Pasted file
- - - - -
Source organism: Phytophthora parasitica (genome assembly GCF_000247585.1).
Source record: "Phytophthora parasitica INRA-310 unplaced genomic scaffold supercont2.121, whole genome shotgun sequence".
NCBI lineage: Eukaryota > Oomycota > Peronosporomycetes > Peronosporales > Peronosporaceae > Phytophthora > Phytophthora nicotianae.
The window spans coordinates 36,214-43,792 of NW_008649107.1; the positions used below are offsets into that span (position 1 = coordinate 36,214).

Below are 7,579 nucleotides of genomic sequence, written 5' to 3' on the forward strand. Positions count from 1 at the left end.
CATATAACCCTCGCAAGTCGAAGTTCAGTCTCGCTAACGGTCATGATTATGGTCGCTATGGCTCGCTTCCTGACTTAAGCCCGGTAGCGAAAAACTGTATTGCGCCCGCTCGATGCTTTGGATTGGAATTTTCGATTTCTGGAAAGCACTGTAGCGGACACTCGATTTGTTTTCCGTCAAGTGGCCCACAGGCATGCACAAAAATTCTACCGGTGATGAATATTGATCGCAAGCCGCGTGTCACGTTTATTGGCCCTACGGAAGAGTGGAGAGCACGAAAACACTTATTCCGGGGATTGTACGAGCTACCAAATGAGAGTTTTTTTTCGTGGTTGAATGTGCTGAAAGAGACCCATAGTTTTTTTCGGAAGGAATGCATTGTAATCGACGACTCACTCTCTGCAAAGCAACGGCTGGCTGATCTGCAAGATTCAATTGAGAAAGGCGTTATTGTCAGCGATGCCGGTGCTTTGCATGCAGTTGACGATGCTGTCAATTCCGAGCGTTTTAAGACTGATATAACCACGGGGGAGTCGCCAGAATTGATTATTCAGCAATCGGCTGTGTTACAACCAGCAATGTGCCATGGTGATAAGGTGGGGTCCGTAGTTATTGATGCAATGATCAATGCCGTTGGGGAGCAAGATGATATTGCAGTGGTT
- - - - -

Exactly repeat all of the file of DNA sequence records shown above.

Source organism: Phytophthora parasitica (genome assembly GCF_000247585.1).
Source record: "Phytophthora parasitica INRA-310 unplaced genomic scaffold supercont2.121, whole genome shotgun sequence".
NCBI lineage: Eukaryota > Oomycota > Peronosporomycetes > Peronosporales > Peronosporaceae > Phytophthora > Phytophthora nicotianae.
The window spans coordinates 36,214-43,792 of NW_008649107.1; the positions used below are offsets into that span (position 1 = coordinate 36,214).

Below are 7,579 nucleotides of genomic sequence, written 5' to 3' on the forward strand. Positions count from 1 at the left end.
CATATAACCCTCGCAAGTCGAAGTTCAGTCTCGCTAACGGTCATGATTATGGTCGCTATGGCTCGCTTCCTGACTTAAGCCCGGTAGCGAAAAACTGTATTGCGCCCGCTCGATGCTTTGGATTGGAATTTTCGATTTCTGGAAAGCACTGTAGCGGACACTCGATTTGTTTTCCGTCAAGTGGCCCACAGGCATGCACAAAAATTCTACCGGTGATGAATATTGATCGCAAGCCGCGTGTCACGTTTATTGGCCCTACGGAAGAGTGGAGAGCACGAAAACACTTATTCCGGGGATTGTACGAGCTACCAAATGAGAGTTTTTTTTCGTGGTTGAATGTGCTGAAAGAGACCCATAGTTTTTTTCGGAAGGAATGCATTGTAATCGACGACTCACTCTCTGCAAAGCAACGGCTGGCTGATCTGCAAGATTCAATTGAGAAAGGCGTTATTGTCAGCGATGCCGGTGCTTTGCATGCAGTTGACGATGCTGTCAATTCCGAGCGTTTTAAGACTGATATAACCACGGGGGAGTCGCCAGAATTGATTATTCAGCAATCGGCTGTGTTACAACCAGCAATGTGCCATGGTGATAAGGTGGGGTCCGTAGTTATTGATGCAATGATCAATGCCGTTGGGGAGCAAGATGATATTGCAGTGGTT